Many AMWU members around the country paused from their toil for a minute or more yesterday to quietly remember the lives of workers who have been killed in workplace incidents.
International Workers Memorial Day was marked by silences and ceremonies at workplaces, parks and Trades Halls in every state in honour of the 193 Australians who died needlessly at work last year.
They were among 2.3 million people killed at work worldwide.
Families and workers touched by workplace tragedy spoke movingly on the need for safety, with a plea for continuing vigilance from unions and improved standards from governments and employers.
In Brisbane, about 1800 workers heard from the father of a young electrician who died on a construction site. In Melbourne, a former bricklayer suffering asbestosis told of his trauma in attending the funerals of mates struck down.
Ron Patton, who worked on kilns and boilers in factories, told a Trades Hall ceremony that governments must do more to eliminate asbestos, in buildings and in some imported products.
Mourning for mates: asbestosis sufferer Ron Patten, outside Melbourne’s Trades Hall, holding boots symbolising those lost.
“In the past two years I’ve been to eight funerals of my mates,” he said, struggling for breath.
“We need to stop asbestos from ruining our lives.”
Speaking at Morwell's Centenary Rose Garden in Victoria was former Loy Yang power station worker Allan Buhagiar, who is incredibly lucky to be alive after an industrial door another fitter was repairing collapsed on them in 2006.
“It wasn’t even my job, I just went over to help him. A large six-tonne door came down in an instant,” the AMWU member recalled.
“Noticing the door was wobbling just prior, I lunged out at him but unfortunately didn’t get to him in time. He was fatally wounded and my hand was amputated.”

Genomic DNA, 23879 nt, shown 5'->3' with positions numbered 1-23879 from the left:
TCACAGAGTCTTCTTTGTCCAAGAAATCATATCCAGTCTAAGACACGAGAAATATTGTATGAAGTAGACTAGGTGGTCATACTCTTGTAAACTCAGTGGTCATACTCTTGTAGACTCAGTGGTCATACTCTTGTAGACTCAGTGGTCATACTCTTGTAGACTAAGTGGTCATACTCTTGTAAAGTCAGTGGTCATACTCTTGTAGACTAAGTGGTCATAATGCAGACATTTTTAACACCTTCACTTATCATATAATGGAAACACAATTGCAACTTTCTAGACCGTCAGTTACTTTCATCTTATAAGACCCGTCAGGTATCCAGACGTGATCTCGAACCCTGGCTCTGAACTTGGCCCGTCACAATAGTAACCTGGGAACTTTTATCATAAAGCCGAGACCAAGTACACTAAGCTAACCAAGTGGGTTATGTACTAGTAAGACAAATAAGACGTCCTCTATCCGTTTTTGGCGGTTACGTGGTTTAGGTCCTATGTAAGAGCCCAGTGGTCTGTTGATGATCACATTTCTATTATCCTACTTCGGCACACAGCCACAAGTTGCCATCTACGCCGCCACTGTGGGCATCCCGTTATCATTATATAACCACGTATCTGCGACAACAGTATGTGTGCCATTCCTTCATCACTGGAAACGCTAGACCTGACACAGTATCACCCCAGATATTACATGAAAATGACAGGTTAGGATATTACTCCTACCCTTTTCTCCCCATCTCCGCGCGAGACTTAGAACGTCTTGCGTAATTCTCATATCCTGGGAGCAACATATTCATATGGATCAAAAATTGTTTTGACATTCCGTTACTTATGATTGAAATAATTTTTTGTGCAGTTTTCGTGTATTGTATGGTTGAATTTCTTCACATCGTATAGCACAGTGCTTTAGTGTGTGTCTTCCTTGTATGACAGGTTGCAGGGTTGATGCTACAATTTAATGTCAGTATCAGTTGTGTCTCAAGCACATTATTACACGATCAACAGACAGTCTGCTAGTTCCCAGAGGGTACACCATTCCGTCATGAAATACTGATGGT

Mr Buhagiar called the time he waited for riggers to lift the door off them “the longest half hour of my life.”
Courageous: Victorian AMWU member Allan Buhagiar (left) told his story. He’s with AMWU organiser Steve Dodd, who is also Gippsland TLC Secretary, and admin officer Naomi Rooney.
He was lucky not to also die from his injuries, with his lung collapsing and heart stopping during a 12-hour operation where surgeons re-attached his left hand. It was the first of 15 operations.
His message is that it’s essential for everyone to take responsibility in double checking that jobs are done strictly according to safety procedures – if in any doubt, ask your delegate, OH&S rep or someone in authority with knowledge.
“Always check things, take a good look around so you’re totally satisfied the job is being done safely. Don’t just do it if someone says ‘it’ll be alright’ or ‘don’t worry’,” he said.
Sydney: retired AMWU members Phil Reed (right) and Bruce Campbell (left) laying a wreath at Reflection Park, Darling Harbour as part of the Unions NSW memorial.
Brisbane: part of the 1800-strong crowd at Emma Miller Place.
Mr Buhagiar became one of 500,000 Australians whose lives have been permanently changed by a workplace injury, as he has been unable to permanently return to work.
But he’s glad he’s alive to see his three sons grow into teenagers and he endorses the global motto of unions on Workers Memorial Day: Honour The Dead, Fight Like Hell For The Living.